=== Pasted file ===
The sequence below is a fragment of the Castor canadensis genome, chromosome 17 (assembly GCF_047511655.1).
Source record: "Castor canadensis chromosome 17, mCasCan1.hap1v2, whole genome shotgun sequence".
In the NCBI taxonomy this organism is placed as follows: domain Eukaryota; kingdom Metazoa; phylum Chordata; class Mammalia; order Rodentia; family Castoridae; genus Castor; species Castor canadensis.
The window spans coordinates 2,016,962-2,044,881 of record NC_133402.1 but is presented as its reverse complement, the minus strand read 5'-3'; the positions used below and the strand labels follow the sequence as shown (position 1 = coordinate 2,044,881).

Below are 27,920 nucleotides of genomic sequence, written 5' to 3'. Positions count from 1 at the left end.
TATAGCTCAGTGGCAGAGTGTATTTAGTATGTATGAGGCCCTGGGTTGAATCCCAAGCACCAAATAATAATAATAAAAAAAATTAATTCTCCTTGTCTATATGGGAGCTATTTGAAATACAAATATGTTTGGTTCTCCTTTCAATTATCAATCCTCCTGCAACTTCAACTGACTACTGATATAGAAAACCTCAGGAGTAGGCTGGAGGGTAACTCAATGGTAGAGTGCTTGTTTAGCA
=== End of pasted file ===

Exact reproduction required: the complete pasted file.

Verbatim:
The sequence below is a fragment of the Castor canadensis genome, chromosome 17 (assembly GCF_047511655.1).
Source record: "Castor canadensis chromosome 17, mCasCan1.hap1v2, whole genome shotgun sequence".
In the NCBI taxonomy this organism is placed as follows: domain Eukaryota; kingdom Metazoa; phylum Chordata; class Mammalia; order Rodentia; family Castoridae; genus Castor; species Castor canadensis.
The window spans coordinates 2,016,962-2,044,881 of record NC_133402.1 but is presented as its reverse complement, the minus strand read 5'-3'; the positions used below and the strand labels follow the sequence as shown (position 1 = coordinate 2,044,881).

Below are 27,920 nucleotides of genomic sequence, written 5' to 3'. Positions count from 1 at the left end.
TATAGCTCAGTGGCAGAGTGTATTTAGTATGTATGAGGCCCTGGGTTGAATCCCAAGCACCAAATAATAATAATAAAAAAAATTAATTCTCCTTGTCTATATGGGAGCTATTTGAAATACAAATATGTTTGGTTCTCCTTTCAATTATCAATCCTCCTGCAACTTCAACTGACTACTGATATAGAAAACCTCAGGAGTAGGCTGGAGGGTAACTCAATGGTAGAGTGCTTGTTTAGCA